“ Mommy, I want to wear my zucchini.”
“Your what?” mom asks.
“My ZU-CHI-NI,” responds the three year old, speaking slowly to add emphasis.
“I don’t know what that is. Can you show me?”, the adult responds
She strolls over to the drawer and picks out her swimsuit.
My “zucchini”, she says emphatically.
“Wow, honey. That’s a really big word. You knew that the other name for a swimsuit was a bikini. It does sound like zucchini.”
Good job Mom!
What a great parenting moment! You took the time to listen for your child’s meaning and did your best to understand what she was trying to describe. Did you know you were building her reading skills?
Research tells us that children who enter school with a large vocabulary become the strongest readers. But in order to use language, children have to hear language. You are building language every day by offering your child concrete experiences and vocabulary to describe these experiences. So, what does that mean? It means as he builds with his blocks, you describe what he is doing and ask him to make a prediction: “I see you have put the rectangular block on top of the small cylinder. What do you think will happen if you add another block to the top?” You may hear him use these same words again in the next few days or months. These words or concepts may not come out exactly as you expect. Acknowledge his attempts and clarify for him, just as the mother of the child wearing the “zucchini” did.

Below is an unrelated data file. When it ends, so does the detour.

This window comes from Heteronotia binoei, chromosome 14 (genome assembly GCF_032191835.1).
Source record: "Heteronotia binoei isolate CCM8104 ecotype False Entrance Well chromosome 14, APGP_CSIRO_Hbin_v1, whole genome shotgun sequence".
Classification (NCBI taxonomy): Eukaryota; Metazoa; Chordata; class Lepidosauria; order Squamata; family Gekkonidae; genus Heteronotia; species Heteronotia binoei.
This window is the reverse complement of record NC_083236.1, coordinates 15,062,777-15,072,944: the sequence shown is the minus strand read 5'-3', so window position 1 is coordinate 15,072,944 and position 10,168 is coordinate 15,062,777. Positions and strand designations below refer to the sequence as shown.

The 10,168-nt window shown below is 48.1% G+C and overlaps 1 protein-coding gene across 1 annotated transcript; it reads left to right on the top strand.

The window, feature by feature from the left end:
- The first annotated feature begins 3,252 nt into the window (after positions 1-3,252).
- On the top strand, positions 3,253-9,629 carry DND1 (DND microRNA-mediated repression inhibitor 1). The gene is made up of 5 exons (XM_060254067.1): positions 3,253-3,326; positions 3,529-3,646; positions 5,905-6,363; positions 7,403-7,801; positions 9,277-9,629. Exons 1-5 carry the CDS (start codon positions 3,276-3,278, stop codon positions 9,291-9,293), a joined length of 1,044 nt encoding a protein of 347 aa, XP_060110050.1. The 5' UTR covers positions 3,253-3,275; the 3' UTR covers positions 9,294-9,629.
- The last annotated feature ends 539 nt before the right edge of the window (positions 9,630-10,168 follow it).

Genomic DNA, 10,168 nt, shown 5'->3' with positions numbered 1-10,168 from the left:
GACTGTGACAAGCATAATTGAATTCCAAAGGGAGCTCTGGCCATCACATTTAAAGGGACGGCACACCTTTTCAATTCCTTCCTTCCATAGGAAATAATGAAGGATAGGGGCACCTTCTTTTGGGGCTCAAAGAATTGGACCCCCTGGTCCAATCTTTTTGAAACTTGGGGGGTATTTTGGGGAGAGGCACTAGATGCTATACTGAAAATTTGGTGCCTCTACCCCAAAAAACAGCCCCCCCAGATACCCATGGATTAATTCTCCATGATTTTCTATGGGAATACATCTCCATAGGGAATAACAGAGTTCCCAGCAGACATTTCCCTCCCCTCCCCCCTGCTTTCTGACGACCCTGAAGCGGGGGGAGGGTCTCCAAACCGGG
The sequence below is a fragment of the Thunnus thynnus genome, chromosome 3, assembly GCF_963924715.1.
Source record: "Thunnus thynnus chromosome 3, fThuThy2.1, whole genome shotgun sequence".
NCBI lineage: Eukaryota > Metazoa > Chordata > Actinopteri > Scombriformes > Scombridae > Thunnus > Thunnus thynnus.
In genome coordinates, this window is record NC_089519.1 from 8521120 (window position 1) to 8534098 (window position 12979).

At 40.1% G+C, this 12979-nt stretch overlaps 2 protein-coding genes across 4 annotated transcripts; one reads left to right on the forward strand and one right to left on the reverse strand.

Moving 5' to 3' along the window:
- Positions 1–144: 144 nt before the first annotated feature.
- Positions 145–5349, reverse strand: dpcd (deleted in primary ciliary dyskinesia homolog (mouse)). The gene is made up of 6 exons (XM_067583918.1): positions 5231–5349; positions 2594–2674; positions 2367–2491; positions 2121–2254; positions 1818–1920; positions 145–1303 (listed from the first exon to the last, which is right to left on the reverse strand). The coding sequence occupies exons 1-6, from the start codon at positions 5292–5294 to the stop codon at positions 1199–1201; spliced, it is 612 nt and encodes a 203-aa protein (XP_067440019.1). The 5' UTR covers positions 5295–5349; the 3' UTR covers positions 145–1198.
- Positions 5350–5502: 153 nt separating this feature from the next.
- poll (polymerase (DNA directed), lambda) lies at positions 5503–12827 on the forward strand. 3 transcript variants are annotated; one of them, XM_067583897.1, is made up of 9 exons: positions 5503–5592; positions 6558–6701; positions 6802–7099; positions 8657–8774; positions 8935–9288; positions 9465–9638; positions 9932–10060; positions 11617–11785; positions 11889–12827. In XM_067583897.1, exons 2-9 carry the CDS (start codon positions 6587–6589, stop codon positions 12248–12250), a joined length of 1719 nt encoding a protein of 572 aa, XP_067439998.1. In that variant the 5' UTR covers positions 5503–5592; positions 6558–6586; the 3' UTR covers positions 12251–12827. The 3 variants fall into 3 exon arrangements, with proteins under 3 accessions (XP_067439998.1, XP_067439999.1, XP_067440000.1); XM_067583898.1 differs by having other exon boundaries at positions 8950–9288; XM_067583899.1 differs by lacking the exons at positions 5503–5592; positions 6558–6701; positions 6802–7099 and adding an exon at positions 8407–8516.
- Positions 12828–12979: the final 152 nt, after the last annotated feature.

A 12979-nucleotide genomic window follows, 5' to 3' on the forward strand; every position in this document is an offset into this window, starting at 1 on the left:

The richest vocabulary can be found in children’s literature, storybooks that explore the child’s world with complex pictures and varied text. These stories take children to places we cannot go: on a safari to the Serengeti, under the sea to explore coral reefs, or perhaps to the heavens to investigate planets and stars. Our children will hear words like “supernova” or “barrier reef” in these stories. As you read and explain these words, your children will add them to their listening vocabulary. As they enter school and hear these words again, their little brains will light up with recognition “I know what that is!” A good reader is being born!
So what kind of books do I choose? Look for those with bright pictures and rich text. Ask the children’s librarian at your public library to make recommendations. Beginning in the toddler years, your community’s library is the most valuable source of high quality literature, and it is available to everyone. Make it a habit to let your child choose books and then you choose some for him as well. I like to recommend the preschooler choose 5 books (for 5 fingers). If you have several children, the number is still manageable and easy to remember. Once you bring the books home, you can open up new worlds to your child. Make reading part of your regular routine; before nap or bedtime, as you let your food digest after a meal, or instead of television when there’s “nothing to do”. As your child grows and reads on his own, you have left a legacy of learning.